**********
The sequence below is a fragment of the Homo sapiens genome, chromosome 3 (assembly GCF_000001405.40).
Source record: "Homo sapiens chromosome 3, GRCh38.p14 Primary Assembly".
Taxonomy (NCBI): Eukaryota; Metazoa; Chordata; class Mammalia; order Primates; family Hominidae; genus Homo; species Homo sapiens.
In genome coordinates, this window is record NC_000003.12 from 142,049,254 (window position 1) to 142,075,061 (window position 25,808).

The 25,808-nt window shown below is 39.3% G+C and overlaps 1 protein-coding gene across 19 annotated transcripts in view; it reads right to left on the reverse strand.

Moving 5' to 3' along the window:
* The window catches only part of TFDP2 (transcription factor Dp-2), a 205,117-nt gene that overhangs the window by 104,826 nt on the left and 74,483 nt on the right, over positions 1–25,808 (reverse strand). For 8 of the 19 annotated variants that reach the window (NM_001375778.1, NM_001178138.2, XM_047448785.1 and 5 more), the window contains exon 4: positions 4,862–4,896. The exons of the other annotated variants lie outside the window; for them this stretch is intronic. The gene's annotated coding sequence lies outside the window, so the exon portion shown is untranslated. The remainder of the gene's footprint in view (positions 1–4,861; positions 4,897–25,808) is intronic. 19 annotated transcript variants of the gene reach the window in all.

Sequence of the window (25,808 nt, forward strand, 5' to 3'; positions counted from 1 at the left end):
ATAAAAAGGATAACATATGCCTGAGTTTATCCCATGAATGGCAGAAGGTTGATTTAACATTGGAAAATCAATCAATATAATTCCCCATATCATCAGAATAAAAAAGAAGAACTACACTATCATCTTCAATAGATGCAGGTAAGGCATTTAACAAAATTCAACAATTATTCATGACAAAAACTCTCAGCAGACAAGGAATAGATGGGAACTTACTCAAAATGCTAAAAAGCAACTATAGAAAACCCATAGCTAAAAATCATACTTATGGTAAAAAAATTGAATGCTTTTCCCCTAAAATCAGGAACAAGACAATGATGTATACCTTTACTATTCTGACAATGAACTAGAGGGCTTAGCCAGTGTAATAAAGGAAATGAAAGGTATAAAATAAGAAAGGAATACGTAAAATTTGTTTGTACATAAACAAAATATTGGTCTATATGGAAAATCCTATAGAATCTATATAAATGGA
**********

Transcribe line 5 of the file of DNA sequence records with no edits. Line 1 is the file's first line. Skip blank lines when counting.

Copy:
The 25,808-nt window shown below is 39.3% G+C and overlaps 1 protein-coding gene across 19 annotated transcripts in view; it reads right to left on the reverse strand.